• Red Bull is the drink of choice for burglars (and a nifty way to collect DNA).
  • Thirty is the magic number when a murderer stabs his victim.
  • A slice on the perpetrator’s hand is common in stabbings because the knife handle gets slippery. (Think O.J.)
  • Cordelia worked on a cold case where DNA evidence was taken from 22- year-old semen.
  • If a body is inside a structure, the police have to get a search warrant to call in the lab.
  • Digital/multimedia evidence is most backlogged. One case might yield 15 cellphones!IMG_1418
  • Bullet rifling is unique to each individual gun, but (sigh) many bullets get smooshed and can’t be tested.
  • BUT, cartridges can be compared via the firing pin impression.IMG_1420
  • Gun shot residue disappears quickly — no sense testing after 8 hours.
  • It’s blood spatter, not blood splatter.

Have you ever wondered how much of CSI is true? What’s a question you would like answered by a crime lab?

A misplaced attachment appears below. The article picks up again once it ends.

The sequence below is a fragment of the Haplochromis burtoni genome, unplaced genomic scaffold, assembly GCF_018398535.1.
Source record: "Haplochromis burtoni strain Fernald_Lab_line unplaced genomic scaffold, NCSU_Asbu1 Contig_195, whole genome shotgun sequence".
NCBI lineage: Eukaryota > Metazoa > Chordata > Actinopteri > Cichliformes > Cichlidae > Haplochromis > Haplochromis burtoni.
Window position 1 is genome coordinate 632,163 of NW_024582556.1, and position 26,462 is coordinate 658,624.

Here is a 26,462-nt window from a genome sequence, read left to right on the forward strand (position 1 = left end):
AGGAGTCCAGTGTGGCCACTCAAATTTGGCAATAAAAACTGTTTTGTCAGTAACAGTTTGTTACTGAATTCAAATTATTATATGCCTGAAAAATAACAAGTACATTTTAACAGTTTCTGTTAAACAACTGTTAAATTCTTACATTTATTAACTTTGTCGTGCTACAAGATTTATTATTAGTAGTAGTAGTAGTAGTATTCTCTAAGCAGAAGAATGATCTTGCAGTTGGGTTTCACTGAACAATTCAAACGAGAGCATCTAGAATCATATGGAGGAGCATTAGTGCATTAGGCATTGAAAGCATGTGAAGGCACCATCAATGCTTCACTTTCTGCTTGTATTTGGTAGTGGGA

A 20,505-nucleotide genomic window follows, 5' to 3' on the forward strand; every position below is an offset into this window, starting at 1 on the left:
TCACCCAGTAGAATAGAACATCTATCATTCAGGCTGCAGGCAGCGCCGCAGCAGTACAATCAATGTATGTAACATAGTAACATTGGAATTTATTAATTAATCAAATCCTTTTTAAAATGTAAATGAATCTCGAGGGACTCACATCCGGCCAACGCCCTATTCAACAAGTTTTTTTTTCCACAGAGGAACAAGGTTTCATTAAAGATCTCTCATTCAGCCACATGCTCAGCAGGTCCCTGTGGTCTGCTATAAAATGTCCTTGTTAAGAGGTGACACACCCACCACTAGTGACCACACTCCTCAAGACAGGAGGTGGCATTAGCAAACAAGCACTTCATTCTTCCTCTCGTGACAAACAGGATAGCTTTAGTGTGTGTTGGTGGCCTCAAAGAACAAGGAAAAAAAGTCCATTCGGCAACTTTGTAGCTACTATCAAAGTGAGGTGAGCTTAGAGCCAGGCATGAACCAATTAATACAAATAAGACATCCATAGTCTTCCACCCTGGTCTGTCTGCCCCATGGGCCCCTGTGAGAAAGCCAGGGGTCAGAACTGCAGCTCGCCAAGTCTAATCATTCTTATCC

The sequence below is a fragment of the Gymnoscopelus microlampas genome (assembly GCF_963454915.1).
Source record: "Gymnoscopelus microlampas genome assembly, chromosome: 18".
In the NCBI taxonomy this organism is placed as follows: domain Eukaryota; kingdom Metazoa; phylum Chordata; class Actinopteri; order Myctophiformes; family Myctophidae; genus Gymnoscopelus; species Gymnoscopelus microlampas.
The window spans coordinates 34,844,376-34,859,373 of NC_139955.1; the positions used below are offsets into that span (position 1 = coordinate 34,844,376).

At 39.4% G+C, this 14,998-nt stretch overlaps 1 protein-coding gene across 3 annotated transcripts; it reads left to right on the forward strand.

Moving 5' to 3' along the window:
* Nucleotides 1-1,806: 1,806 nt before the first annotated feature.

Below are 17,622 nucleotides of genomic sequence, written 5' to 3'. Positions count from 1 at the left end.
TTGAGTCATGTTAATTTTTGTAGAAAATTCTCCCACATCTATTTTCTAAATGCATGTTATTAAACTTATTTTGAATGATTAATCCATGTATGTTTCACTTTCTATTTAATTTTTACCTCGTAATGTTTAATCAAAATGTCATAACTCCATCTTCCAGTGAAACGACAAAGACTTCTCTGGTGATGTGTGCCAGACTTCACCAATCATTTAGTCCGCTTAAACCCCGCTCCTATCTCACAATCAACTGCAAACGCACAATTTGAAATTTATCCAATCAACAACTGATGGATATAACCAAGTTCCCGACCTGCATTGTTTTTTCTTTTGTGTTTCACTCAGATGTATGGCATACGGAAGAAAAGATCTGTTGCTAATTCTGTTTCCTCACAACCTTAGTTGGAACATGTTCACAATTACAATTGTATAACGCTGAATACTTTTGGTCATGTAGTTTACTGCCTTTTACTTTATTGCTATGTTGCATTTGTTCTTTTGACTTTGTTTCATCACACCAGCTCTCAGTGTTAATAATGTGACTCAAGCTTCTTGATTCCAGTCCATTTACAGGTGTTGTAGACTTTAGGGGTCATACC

Posted by Vinnie Hansen.

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Vinnie is a retired English teacher and award-winning author. Her Carol Sabala mystery series is set in Santa Cruz, California.

Her forthcoming book, Lostart Street, is a stand-alone novel of mystery, manslaughter and moonbeams.

Here’s a sneak peak at the cover. If you saw the cover in the last post, you’ll notice the new iteration is slightly different. What do you think?

LostartStreet

We blog here at misterio press once (sometimes twice) a week, usually on Tuesdays. Sometimes we talk about serious topics, and sometimes we just have some fun.